With a surreal, cinematic quality Publisher's beautifully orchestrated scores hint at some kind of deep, dark spiritual crossroad, while his soaring vocals sculpt his own beautiful expression of inner conflict and despair. Influences range from the likes of Placebo & Radiohead to Muse & Interpol, no bad thing at all.
Here is an artist whose music long ago abandoned any pretentions to commerciality, but still seems perfectly capable of filling out the kind of venues where the likes of Radiohead & Muse would normally ply their trade.
For his first release Empty Hands on Jamendo, we pluged our headphones and pried smoothly in his weirdly magnetic universe.
- Hi Arno! Welcome to Jamendo! Can you introduce yourself to our readers and tell us a bit more about your relationship with music?
Thanks! Well, my name is Arno and I live in Edinburgh, Scotland. A year ago I was still living in my home town, Rotterdam, The Netherlands. But an opportunity came along to move to Edinburgh. Music had always come in second place for me and this was my chance to put it in first place. So I grabbed it and now I’m here, working with music all the time. Besides recording and producing my own stuff I also record other people in my studio, do sound in several venues and host some music nights. So it’s all music at the moment and I love it!
- When did Publisher start and why did you choose to go solo?
Publisher started as a new project when my first band split up. The aim was to mix electric guitars and acoustic drums with electronics (synths/samplers), but when I moved to Edinburgh that direction changed a little bit. The music scene over here is mainly acoustic and one of the first things I did when I moved here was buy an acoustic steel string guitar. After I rearranged my songs, so I was able to play them solo, I dived into the open mic circuit. That went very well and I met so many great musicians who have become my friends over time. Going solo hasn’t been a conscious choice, it just happened. For my first EP Empty Hands I just asked some of my music friends to play on the EP. Most of them knew the songs because they jammed along when I played live. The recording proces was very free and easy. I just let them do what they felt like and if I did not like it I would ask if they had another idea. But most of the times the first idea was great. At the moment I’m forming a band to be able to play live more often, because that’s one of the things I love most.
- Are you writing all the music and lyrics on your own? Is there anyone else part of the creative process?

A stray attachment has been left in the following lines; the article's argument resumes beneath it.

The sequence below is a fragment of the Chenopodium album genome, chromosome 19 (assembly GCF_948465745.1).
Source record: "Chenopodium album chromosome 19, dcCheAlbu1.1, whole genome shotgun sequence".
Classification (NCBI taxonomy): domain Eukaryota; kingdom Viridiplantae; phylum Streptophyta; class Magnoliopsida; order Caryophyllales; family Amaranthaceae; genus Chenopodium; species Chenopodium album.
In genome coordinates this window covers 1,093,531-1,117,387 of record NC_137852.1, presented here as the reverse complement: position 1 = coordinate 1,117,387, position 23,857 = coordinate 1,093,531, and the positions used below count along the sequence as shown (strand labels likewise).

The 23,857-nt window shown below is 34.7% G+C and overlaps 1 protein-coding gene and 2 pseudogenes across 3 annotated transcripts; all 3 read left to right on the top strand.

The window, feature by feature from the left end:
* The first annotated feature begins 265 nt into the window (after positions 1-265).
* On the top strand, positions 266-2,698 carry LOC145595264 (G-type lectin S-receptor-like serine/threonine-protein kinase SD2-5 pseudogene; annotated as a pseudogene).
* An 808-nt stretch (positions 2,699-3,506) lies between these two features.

I write the main parts of the songs, so main chords structure and lyrics. I always start on my spanish guitar. Can play that thing for hours. When I have something I like I record the basic structure on my computer and start adding other instruments. For Empty Hands the process was a little bit different as you can read in the previous answer: parts developed from performing live with other musicians jamming along.
- Empty Hands is your first EP on Jamendo, packed with a bunch of meaningful songs. We feel like you’re expressing deep emotions, as if your soul was singing. How would you explain the message behind your music?
Like for most artists what I make is indeed an expression of my emotions. The songs are mainly about event’s in my life that had a big impact on me. Sometimes from my perspective, but also from others’ perspectives. I try to be not to direct with the lyrics because then the song looses it’s mystery. I don’t really feel there’s a clear message behind my music. That’s the beauty in my opinion, everyone can get something different from it.
- We can’t help but think about Radiohead when listening to Publisher. Could you tell us about the influences that helped build your universe?
It’s funny because a hear this a lot. But when someone mentioned Radiohead for the first time I didn’t really listen to them. When more and more people mentioned them I started listening and I really love their music now. I think everything you listen to influences you and shapes your perspective of music. A band you don’t like the first few times you hear them can become one of your favorite bands over time. I write songs that I like but what I like is obviously influenced by what I listen to. So a few of the bands I like to listen to are: Foals, Radiohead and Interpol. But I also listen to more heavy stuff and synth based music. It depends on what mood I’m in.
- When you are playing live, we bet you are trying to establish a special connection with your public. Our readers would love to read about one of your best live stories, a unique moment you experienced on stage!
When you’re still a pretty unknown artist you play for very different kinds of audiences. It really depends what kind of event it is. But all I can do is try to play my best show possible. I try to be open and honest and if people feel that and feel the music a connection is made. For me one of the best live experiences is when people sing along to my songs. That happens more and more nowadays so I think it’s going into the right direction :)
- Last question: if you could form your dream band, who would you play with?
Sam Fogarino (Interpol) on drums. I really like his style, simple and effective. He doesn’t do anything more that is needed for the song. Walter Gervers (Foals) on bass guitar. Again, I like his style, it just feels good. Great bass melodies and grooves that fit the songs perfectly. And lastly I would love to have Karin Dreijer Andersson (Fever Ray) on synth/sampler. Don’t even know if she can play (saw her live once and she just sang). But if her timing is right she should be able to pull it off :) The Fever Ray album is one of my favorites, perfect for a cold winters night. Beautiful atmospheric textures and great analog style sounds.